S.B. Divya’s Machinehood brims with equally familiar and foreign concepts—predatory mega-corporations, and public performativity, and the fear of rogue AI are widespread parts of our present and so much of our near future; at the same time, Divya offers an earnest look at one person’s path to radical change, and perhaps the biggest fiction of all: humanity’s ability to accept the need for change. So much of its narrative journey hinges on its reader’s own biases around ambient Islamophobia and American exceptionalism, almost to the point where digesting the novel’s first few acts feels like taking in a bizarro Tom Clancy storyline.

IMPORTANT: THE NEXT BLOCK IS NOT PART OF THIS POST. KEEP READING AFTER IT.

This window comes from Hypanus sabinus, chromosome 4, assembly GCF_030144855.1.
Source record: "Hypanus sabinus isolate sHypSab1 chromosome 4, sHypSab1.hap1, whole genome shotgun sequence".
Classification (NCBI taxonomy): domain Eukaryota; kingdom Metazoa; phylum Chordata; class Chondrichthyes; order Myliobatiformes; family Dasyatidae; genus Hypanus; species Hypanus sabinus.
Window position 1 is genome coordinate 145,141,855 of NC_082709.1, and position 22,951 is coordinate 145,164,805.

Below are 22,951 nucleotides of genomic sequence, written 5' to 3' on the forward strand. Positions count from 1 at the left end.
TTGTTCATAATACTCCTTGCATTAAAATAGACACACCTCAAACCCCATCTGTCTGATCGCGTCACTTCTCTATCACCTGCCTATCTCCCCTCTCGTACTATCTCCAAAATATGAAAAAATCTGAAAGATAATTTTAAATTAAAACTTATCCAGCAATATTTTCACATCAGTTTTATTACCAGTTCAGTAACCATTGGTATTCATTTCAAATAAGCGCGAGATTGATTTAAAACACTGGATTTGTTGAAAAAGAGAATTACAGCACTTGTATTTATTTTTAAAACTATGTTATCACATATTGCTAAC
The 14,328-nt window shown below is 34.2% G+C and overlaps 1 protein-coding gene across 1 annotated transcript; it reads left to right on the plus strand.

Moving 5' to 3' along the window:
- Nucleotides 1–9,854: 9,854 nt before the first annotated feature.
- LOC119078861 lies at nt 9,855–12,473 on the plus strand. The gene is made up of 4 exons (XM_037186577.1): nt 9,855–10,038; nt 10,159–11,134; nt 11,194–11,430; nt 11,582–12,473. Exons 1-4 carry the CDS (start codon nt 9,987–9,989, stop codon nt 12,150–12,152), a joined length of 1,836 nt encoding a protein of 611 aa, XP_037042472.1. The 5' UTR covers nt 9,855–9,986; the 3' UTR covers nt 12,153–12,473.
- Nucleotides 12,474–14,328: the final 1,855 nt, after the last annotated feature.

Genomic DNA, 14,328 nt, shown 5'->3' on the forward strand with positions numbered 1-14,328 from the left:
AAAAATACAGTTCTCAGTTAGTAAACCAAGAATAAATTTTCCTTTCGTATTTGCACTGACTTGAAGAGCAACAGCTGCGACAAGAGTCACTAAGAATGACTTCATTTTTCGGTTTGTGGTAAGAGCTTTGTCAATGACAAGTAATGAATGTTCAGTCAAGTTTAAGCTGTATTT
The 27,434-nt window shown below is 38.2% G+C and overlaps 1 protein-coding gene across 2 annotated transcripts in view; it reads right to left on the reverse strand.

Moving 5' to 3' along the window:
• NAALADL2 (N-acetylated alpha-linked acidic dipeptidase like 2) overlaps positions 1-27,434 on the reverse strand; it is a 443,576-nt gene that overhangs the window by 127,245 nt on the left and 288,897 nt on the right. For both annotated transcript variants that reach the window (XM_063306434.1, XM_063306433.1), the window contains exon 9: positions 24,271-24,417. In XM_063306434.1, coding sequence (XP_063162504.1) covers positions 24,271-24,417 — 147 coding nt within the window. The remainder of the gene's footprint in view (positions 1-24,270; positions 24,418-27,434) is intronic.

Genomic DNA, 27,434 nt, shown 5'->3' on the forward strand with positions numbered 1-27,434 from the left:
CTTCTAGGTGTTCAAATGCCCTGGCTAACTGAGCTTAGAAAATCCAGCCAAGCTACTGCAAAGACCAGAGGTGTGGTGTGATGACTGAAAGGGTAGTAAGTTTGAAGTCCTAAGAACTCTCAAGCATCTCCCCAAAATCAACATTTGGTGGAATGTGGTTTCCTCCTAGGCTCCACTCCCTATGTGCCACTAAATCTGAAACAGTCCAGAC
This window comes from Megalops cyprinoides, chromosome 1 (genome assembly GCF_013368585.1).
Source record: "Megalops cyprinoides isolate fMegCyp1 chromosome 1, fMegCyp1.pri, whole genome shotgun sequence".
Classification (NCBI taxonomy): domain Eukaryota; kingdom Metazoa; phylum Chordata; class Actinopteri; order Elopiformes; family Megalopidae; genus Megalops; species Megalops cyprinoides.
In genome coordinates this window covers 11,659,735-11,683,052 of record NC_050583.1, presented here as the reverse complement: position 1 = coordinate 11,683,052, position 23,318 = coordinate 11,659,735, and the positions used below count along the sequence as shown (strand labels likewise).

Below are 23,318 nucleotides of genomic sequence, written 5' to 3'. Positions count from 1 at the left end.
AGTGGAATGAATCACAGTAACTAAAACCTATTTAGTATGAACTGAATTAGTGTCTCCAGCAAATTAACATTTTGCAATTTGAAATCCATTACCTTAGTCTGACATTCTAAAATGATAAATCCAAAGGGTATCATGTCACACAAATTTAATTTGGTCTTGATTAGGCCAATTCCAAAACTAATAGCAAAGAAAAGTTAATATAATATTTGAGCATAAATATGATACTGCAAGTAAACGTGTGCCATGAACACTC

In Divya’s future, the world relies on WAIs (weak artificial intelligence), public tip jars that function like existential Patreons, smart self-configuring material called “blox,” and a massive mass-produced pill industry to stay mentally and physiologically on par with robots. Everyone has a personal agent—a WAI implant that functions as a 24/7 networked concierge; Welga’s is named Por Qué, which she got when she was just seventeen. We’re introduced to protagonist Olga “Welga” Ramirez as a private security guard (or “shield”) with a decorated military past, but she’s more interested in good coffee, slow food, and carving out a stable existence with her partner, Connor. Naturally, this doesn’t last for long—it turns out that Welga has to save the world.